I grew up in a household where music was always being played — it’s always surrounded me. My parents told me as a kid I’d stand on the table and belt Lou Bega’s Mambo #5 just for the fun of it. But as I got older, and with the support of my parents and many other influential people in my life, I was told I had a powerful voice. So, when I was 12, I got involved with musical theatre in New York City and started writing my own music at age 14.
Can you tell us the most interesting story that happened to you since you began your career?
I had been playing shows prior to Covid and then when it hit, I was unsure of what to do. I decided to get out of my house and start playing music to my empty cul-de-sac. What started out as a show to nobody turned into a bi-monthly cul-de-sac concert series that lasted throughout Covid. I did over 20 shows eventually playing to hundreds of socially distanced neighbors every week. It was amazing.
Can you share with us an interesting story about living in Nashville?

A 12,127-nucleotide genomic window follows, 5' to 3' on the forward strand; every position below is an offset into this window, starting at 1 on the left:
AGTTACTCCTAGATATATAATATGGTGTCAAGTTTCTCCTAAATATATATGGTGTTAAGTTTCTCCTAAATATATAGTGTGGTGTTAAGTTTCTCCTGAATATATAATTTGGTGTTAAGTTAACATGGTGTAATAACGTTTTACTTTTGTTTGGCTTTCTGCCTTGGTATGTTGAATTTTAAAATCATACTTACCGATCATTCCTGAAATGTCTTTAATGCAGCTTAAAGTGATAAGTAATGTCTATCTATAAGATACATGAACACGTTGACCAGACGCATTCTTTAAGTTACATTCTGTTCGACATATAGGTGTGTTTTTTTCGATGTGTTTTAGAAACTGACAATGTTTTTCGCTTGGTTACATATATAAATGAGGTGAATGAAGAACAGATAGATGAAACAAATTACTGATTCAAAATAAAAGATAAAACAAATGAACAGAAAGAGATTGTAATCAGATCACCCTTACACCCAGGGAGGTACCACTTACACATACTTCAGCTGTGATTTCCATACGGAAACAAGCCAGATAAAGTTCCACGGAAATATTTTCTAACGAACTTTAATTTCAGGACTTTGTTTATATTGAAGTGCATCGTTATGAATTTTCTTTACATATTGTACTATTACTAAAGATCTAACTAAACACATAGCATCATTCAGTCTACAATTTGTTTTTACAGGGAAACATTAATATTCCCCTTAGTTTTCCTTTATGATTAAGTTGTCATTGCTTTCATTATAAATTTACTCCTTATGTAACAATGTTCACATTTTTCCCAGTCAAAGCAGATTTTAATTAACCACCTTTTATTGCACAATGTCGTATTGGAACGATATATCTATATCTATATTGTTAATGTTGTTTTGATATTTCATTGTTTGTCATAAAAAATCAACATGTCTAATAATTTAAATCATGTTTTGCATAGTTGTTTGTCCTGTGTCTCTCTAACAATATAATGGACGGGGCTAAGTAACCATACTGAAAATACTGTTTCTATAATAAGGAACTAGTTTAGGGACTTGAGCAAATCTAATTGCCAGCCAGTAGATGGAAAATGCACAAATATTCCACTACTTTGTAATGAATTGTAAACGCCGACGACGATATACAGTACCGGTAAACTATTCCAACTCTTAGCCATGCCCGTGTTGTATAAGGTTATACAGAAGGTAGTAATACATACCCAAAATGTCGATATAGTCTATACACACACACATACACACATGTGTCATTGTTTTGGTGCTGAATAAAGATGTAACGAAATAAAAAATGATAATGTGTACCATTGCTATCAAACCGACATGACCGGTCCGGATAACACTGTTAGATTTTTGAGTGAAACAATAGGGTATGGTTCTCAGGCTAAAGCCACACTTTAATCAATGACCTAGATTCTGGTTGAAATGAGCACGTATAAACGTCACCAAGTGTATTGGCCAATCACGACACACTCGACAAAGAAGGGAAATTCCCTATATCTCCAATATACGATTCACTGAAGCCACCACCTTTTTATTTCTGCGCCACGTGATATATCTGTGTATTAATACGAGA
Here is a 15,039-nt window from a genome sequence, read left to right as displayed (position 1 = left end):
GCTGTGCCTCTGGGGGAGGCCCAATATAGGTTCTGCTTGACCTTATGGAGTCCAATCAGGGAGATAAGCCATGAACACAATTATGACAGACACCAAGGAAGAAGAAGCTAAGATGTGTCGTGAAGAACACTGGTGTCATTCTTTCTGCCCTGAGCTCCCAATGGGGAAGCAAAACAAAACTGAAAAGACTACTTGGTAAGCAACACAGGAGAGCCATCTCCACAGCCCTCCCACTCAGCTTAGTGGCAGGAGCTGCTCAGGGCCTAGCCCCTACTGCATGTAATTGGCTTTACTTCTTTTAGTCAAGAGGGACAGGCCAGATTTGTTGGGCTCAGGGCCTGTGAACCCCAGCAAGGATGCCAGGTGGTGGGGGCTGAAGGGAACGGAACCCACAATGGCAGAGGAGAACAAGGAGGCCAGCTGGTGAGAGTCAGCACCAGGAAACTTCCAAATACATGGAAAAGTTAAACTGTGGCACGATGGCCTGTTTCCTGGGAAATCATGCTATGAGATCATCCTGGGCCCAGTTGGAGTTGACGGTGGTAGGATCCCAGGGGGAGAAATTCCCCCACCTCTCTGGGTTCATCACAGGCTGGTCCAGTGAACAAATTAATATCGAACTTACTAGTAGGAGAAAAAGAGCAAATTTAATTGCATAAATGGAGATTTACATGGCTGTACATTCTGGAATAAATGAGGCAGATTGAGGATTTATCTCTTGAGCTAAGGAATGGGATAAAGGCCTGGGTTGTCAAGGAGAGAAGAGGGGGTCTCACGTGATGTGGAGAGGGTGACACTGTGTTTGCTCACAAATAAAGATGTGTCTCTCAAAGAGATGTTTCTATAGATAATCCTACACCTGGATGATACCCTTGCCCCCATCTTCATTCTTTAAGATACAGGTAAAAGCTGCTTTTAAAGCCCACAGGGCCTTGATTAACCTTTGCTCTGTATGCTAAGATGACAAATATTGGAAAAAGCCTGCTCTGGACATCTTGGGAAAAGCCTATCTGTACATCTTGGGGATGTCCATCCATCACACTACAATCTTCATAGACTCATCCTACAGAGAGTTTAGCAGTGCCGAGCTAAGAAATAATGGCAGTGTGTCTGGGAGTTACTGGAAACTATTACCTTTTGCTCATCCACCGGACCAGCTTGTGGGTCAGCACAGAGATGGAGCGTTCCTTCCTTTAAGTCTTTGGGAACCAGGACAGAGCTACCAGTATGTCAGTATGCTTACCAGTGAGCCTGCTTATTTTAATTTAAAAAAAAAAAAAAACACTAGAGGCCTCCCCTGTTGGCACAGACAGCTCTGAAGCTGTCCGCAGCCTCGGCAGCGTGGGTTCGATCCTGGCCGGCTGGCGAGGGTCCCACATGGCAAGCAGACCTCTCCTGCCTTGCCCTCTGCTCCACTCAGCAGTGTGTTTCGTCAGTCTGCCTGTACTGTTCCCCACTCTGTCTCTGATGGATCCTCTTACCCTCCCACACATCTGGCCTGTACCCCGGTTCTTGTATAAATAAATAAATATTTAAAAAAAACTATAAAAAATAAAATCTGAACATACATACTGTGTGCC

Yeah, I accidentally stalked Brett Eldredge. Haha. I was hanging out with a friend one night down in Printers Alley before covid. I started talking to this guy who unbeknownst to me was hanging with Brett. He asked if I wanted to join them at the next place they were going to. I said “sure.” As I started heading out the door with them, a security guard stopped me — my hanging out with them lasted for 20 feet to the door.
Can you share with us a few of the best parts of living in Nashville? We’d love to hear some specific examples or stories about that.
I love the greenery. It reminds me of Jersey. I also love the people here. They’ve all been amazing to me since I’ve been here. The overall vibe and energy of Nashville is infectious. Since being here I’ve been able to take my music game to an entirely new level. There’s just something magical about all the music legends that have come through this town that inspires me.
Can you share a story about the funniest mistake you made when you were first starting? Can you tell us what lesson you learned from that?
Well, I didn’t find this funny at the time, but looking back on it, it was really quite comical. I believe I was in Playa del Carmen, Mexico recording a music video as a kid. We were in a natural jungle area. I lifted a leaf with my finger and accidentally poked a hole in the leaf. The guy who was sponsoring the event was not happy with me. He said something like I’ll never make it in this industry if I don’t behave. I was 12, starving and in a jungle. The lesson I learned was to make sure I always have a full belly prior to performing.